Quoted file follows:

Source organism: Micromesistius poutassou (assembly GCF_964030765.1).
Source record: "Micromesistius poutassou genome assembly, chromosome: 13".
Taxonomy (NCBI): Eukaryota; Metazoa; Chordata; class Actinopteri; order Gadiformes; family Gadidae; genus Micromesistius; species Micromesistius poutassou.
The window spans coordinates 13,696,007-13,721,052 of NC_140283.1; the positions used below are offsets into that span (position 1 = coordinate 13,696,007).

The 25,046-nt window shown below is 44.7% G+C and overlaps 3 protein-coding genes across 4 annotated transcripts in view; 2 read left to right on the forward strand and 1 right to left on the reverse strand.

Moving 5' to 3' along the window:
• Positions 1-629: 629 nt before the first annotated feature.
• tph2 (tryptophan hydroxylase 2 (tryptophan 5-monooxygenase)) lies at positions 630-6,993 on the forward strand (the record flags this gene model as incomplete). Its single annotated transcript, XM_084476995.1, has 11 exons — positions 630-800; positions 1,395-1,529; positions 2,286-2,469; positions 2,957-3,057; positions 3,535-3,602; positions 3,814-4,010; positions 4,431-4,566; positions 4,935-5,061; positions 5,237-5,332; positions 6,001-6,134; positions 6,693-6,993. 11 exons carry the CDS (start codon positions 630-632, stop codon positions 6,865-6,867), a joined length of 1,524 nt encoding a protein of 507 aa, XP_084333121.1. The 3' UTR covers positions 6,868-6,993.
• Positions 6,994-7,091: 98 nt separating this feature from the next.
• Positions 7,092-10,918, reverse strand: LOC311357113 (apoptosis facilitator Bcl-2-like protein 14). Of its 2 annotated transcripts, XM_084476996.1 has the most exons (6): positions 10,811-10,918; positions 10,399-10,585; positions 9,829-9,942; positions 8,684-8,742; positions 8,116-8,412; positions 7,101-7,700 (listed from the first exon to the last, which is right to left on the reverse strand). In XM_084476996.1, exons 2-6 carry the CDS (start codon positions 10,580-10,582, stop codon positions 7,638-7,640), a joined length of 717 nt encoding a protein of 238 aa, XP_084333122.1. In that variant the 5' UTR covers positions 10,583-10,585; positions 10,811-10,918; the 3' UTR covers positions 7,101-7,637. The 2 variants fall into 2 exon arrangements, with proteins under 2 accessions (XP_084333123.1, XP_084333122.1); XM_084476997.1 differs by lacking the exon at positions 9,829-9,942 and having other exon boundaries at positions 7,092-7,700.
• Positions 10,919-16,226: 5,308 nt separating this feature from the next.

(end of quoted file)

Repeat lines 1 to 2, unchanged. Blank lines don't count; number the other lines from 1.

Source organism: Micromesistius poutassou (assembly GCF_964030765.1).
Source record: "Micromesistius poutassou genome assembly, chromosome: 13".